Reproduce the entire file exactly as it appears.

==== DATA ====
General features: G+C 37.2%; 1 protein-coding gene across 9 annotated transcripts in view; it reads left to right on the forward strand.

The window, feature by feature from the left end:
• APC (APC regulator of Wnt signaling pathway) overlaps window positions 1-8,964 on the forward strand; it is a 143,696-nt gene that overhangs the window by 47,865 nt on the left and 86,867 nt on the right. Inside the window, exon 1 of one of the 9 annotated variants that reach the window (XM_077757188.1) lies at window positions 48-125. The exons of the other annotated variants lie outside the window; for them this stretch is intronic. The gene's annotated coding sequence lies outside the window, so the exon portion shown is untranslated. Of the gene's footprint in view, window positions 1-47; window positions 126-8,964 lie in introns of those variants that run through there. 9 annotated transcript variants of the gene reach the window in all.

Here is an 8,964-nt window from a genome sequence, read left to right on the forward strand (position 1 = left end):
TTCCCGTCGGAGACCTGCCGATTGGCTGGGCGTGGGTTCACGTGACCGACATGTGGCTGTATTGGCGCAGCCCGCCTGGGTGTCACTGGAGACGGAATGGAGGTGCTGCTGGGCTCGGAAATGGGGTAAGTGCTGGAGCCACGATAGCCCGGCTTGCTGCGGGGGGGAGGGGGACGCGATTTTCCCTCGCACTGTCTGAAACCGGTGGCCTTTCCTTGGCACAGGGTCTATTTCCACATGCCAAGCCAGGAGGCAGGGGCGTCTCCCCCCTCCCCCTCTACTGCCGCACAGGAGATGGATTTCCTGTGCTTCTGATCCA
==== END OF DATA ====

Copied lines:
General features: G+C 37.2%; 1 protein-coding gene across 9 annotated transcripts in view; it reads left to right on the forward strand.

The window, feature by feature from the left end:
• APC (APC regulator of Wnt signaling pathway) overlaps window positions 1-8,964 on the forward strand; it is a 143,696-nt gene that overhangs the window by 47,865 nt on the left and 86,867 nt on the right. Inside the window, exon 1 of one of the 9 annotated variants that reach the window (XM_077757188.1) lies at window positions 48-125. The exons of the other annotated variants lie outside the window; for them this stretch is intronic. The gene's annotated coding sequence lies outside the window, so the exon portion shown is untranslated. Of the gene's footprint in view, window positions 1-47; window positions 126-8,964 lie in introns of those variants that run through there. 9 annotated transcript variants of the gene reach the window in all.

Here is an 8,964-nt window from a genome sequence, read left to right on the forward strand (position 1 = left end):
TTCCCGTCGGAGACCTGCCGATTGGCTGGGCGTGGGTTCACGTGACCGACATGTGGCTGTATTGGCGCAGCCCGCCTGGGTGTCACTGGAGACGGAATGGAGGTGCTGCTGGGCTCGGAAATGGGGTAAGTGCTGGAGCCACGATAGCCCGGCTTGCTGCGGGGGGGAGGGGGACGCGATTTTCCCTCGCACTGTCTGAAACCGGTGGCCTTTCCTTGGCACAGGGTCTATTTCCACATGCCAAGCCAGGAGGCAGGGGCGTCTCCCCCCTCCCCCTCTACTGCCGCACAGGAGATGGATTTCCTGTGCTTCTGATCCA